Commentary: Another Sad Decision Regarding a Dead Black Man

Commentary: Another Sad Decision Regarding a Dead Black Man

A grand jury in North Carolina decided not to indict the police officer who killed Jonathan Ferrell, an unarmed former Florida A&M football player.

Published January 22, 2014

The news from North Carolina was shocking and disheartening. A grand jury decided not to indict a Charlotte police officer who killed Jonathan Ferrell, an unarmed 24-year-old African-American former football player at Florida A&M University.

Again, America is treated to the spectacle of the shooting death of a young Black man, carrying nothing remotely deadly, with a justice system that seems to find no fault on the part of the assailant. It is a chilling thing to witness, again and again.

In this case, Ferrell’s family has long contended that the young man was running toward police for assistance after he had a car accident. At that point, Officer Randall Kerrick, a 28-year-old police officer, shot Ferrell a total of 10 times.

The family’s lawyers have maintained that the autopsy results indicate that the overwhelming majority of bullets were fired in a downward trajectory, indicating that Ferrell was either on his knees or on the ground when the shots were fired.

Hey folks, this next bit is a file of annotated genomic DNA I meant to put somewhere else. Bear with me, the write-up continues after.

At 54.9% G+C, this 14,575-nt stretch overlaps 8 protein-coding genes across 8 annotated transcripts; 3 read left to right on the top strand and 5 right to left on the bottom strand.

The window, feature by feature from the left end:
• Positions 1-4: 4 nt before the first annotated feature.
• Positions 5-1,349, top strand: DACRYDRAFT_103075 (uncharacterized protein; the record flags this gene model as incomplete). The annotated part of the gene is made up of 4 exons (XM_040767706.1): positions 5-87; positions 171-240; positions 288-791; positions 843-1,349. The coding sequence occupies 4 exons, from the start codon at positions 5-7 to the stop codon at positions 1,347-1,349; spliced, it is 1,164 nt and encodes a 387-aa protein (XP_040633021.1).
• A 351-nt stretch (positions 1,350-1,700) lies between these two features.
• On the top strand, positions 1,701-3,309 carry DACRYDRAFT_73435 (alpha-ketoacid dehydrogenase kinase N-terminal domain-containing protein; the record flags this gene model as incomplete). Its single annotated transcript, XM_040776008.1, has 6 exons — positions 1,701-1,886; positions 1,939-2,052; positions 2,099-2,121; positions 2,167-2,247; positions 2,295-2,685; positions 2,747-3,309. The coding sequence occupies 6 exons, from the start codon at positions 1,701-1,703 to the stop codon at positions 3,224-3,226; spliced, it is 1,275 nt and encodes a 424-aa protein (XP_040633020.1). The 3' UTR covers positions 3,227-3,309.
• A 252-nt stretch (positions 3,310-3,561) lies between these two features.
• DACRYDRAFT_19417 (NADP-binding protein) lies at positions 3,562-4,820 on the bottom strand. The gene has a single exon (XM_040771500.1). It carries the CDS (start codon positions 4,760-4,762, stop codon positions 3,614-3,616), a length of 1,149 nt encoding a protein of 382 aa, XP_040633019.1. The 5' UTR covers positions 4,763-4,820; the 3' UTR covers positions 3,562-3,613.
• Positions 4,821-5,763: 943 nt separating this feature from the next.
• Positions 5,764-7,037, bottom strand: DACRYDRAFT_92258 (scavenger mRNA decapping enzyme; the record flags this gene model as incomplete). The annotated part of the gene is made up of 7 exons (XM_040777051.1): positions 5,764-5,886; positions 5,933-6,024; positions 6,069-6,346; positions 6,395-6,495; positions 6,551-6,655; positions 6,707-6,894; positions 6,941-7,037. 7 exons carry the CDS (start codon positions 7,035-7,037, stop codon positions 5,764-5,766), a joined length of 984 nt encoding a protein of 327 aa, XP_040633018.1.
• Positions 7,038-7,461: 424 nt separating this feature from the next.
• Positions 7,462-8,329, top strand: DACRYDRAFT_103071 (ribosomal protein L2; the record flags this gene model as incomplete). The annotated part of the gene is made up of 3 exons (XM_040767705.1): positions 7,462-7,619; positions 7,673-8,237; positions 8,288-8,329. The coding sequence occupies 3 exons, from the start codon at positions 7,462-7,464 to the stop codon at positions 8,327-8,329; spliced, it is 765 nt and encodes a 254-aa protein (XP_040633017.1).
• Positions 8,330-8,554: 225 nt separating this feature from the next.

Yet, the grand jurors said there was insufficient evidence to indict Kerrick for voluntary manslaughter. They asked the state attorney general’s office to file the case again, but with lesser charges.

From the tragedy of Trayvon Martin to the case of Ramarley Graham, the scene is being played out far too often in America. And leaves families doubly beleaguered, first by the senseless loss of these young men and, second, by being disenchanted by a system that seems to disregard the injustice that is so readily apparent.

The prosecutors in the case said they would resubmit the case, saying that some of the grand jurors were not present for the decision. However, whatever that produces will take many more months, leaving a grieving family with no sense of resolution. There is little wonder that in most such cases, the families are increasingly turning to civil suits, suing the perpetrators for the violation of the victim’s civil rights.

“Civil suits and other court actions take a long time and it’s hard for families to be patient,” said Royce Russell, the attorney for the family of Graham, the unarmed Black 18-year-old who was shot by police who followed him into his home in the Bronx two years ago. Graham’s family is pursuing a civil suit after the case was dismissed by a Bronx judge because of a technicality.

As we saw during the trial of George Zimmerman, the prosecution left no stone unturned in their quest to make Trayvon Martin seem like a menacing, aggressive thug who got what he deserved. Yet, one simply wishes that these juries would somehow see these young Black men as human beings with all the dreams and potential of anyone else, as people with families whom they love who love them, of contributors to their communities. Hopefully, they and others will get that message one day.

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Follow Jonathan Hicks on Twitter: @HicksJonathan

(Photo: AP Photo/Florida A&M University)

Written by Jonathan P. Hicks


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